Arkeia maintains on-line tape index, history and configuration information that it uses when it is time to restore. This index makes it possible to browse the backed-up date on-line for easy restoration. The downside, as always with such an arrangement, is that there is a point of failure: loss of the on-line index.
This index is kept in the Arkeia installation directory, by default /opt/arkeia, in the server/dbase subdirectory. In the event of disaster, it can be reconstructed from the tapes by use of provided utilities. Every backup tape must be fed through, which can be a lengthy and laborious process. The fact that index rebuilding is supported at all is a good thing. I've used backup products with on-line indexes but no way to rebuild them from tape. Having a way to rebuild these if need be is good; however, it is better to avoid being in a place where this is needed.
Arkeia Disaster Recovery provides facilities to handle this situation, accommodating bare-metal restore of the backup server or any of the client systems direct from tape. For the prudent but more adventurous administrator, who might want to restore using a standard installation method, followed by bringing in backed-up data files from tape, Arkeia Support advises me that an up-to-date copy of the arkeia install directory kept in a safe location, augmented by snapshots of the server/dbase directory taken after each backup, should suffice to allow a restore even following a loss of the backup server. Always test your restoration procedure. Your results may vary.
Practical Task Scheduling Deployment
July 20, 2016 12:00 pm CDT
One of the best things about the UNIX environment (aside from being stable and efficient) is the vast array of software tools available to help you do your job. Traditionally, a UNIX tool does only one thing, but does that one thing very well. For example, grep is very easy to use and can search vast amounts of data quickly. The find tool can find a particular file or files based on all kinds of criteria. It's pretty easy to string these tools together to build even more powerful tools, such as a tool that finds all of the .log files in the /home directory and searches each one for a particular entry. This erector-set mentality allows UNIX system administrators to seem to always have the right tool for the job.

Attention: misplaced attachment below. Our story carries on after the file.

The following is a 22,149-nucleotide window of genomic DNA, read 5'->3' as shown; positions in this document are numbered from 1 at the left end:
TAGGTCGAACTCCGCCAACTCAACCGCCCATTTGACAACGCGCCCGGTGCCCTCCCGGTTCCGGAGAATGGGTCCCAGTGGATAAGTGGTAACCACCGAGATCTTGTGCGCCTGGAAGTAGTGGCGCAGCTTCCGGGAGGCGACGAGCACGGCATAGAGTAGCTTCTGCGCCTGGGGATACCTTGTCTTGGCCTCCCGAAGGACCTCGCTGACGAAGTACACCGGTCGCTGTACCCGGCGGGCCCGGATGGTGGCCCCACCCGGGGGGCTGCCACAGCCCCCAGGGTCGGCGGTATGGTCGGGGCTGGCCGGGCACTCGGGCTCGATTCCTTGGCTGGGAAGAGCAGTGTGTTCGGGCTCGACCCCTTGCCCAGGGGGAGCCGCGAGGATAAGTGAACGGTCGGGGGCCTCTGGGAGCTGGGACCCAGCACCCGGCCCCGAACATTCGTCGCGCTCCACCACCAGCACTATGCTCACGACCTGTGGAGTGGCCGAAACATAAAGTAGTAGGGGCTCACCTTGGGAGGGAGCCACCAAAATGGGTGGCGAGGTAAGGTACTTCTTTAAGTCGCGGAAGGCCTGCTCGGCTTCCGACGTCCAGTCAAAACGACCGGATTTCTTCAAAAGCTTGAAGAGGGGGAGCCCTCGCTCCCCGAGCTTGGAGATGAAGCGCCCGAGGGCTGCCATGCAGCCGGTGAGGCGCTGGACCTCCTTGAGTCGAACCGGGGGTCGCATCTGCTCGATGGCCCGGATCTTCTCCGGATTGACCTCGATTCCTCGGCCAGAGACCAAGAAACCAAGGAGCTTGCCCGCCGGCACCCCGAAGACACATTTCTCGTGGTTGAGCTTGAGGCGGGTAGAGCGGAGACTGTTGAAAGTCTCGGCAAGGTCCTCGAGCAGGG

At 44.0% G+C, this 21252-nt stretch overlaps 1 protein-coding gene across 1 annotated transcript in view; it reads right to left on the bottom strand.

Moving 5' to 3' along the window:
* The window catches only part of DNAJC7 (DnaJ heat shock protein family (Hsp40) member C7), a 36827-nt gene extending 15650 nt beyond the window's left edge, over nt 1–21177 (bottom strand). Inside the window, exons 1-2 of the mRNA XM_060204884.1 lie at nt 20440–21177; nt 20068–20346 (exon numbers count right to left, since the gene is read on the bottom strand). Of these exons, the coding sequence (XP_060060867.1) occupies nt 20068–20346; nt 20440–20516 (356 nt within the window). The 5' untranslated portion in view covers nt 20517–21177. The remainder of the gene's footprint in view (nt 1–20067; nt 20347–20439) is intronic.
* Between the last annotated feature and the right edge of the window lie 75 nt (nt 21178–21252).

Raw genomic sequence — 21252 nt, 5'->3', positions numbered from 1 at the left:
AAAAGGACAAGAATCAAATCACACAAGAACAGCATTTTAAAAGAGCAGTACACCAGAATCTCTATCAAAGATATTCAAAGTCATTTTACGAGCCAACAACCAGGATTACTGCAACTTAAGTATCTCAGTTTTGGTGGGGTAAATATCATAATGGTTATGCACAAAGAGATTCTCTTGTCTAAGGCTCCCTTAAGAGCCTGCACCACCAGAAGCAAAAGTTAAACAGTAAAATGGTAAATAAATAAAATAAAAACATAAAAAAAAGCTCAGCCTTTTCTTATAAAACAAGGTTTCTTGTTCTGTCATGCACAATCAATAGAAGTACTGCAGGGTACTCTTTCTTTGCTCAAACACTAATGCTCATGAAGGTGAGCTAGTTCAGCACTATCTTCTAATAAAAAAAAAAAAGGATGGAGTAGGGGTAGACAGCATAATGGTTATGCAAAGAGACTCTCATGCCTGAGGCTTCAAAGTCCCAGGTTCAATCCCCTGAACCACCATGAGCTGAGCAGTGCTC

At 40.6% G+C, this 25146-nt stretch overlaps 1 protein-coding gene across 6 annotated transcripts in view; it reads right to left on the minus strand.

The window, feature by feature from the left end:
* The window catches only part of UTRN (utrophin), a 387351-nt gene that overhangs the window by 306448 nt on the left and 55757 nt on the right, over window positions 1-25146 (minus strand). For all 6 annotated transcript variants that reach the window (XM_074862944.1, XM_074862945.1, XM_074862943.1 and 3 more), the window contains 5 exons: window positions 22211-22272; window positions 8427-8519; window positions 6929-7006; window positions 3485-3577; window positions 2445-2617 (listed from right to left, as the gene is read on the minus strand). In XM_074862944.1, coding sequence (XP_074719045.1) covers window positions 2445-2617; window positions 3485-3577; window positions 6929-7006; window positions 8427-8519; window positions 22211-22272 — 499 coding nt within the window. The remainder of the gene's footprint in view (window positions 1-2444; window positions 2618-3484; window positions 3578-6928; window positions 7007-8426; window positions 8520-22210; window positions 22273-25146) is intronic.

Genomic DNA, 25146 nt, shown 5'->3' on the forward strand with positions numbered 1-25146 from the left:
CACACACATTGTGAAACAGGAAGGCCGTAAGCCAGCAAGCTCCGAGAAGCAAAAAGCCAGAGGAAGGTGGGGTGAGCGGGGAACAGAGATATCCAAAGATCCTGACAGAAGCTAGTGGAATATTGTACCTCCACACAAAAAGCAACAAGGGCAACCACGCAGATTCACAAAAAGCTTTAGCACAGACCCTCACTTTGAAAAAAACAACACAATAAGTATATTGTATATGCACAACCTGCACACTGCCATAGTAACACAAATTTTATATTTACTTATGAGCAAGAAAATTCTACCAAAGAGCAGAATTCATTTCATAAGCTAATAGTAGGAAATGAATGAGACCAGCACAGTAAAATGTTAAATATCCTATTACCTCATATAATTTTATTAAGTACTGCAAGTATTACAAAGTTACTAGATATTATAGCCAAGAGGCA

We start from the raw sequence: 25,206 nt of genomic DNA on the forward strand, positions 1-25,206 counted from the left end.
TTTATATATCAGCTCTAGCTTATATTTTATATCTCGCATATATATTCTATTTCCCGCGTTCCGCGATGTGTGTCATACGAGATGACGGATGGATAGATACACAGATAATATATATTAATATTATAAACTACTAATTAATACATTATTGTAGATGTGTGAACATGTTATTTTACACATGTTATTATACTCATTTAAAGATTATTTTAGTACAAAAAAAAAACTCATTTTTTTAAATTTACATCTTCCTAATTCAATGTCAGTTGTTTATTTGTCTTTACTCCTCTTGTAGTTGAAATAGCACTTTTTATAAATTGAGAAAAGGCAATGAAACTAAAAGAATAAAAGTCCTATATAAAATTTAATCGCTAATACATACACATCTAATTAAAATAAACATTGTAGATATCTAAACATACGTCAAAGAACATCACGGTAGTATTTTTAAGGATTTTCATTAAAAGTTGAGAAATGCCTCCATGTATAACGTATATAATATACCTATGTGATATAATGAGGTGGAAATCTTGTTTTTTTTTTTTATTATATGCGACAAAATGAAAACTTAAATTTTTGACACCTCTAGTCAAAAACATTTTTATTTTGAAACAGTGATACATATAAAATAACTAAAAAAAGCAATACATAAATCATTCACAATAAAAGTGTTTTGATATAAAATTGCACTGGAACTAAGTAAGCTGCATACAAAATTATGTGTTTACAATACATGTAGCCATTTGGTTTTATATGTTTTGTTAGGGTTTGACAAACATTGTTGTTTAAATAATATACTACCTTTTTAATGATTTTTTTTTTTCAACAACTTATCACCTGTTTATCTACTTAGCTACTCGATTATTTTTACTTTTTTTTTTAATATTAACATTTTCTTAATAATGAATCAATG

Cron traditionally has been considered another such a tool for job scheduling, but is it enough? This webinar considers that very question. The first part builds on a previous Geek Guide, Beyond Cron, and briefly describes how to know when it might be time to consider upgrading your job scheduling infrastructure. The second part presents an actual planning and implementation framework.
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With all the industry talk about the benefits of Linux on Power and all the performance advantages offered by its open architecture, you may be considering a move in that direction. If you are thinking about analytics, big data and cloud computing, you would be right to evaluate Power. The idea of using commodity x86 hardware and replacing it every three years is an outdated cost model. It doesn’t consider the total cost of ownership, and it doesn’t consider the advantage of real processing power, high-availability and multithreading like a demon.
This ebook takes a look at some of the practical applications of the Linux on Power platform and ways you might bring all the performance power of this open architecture to bear for your organization. There are no smoke and mirrors here—just hard, cold, empirical evidence provided by independent sources. I also consider some innovative ways Linux on Power will be used in the future.Get the Guide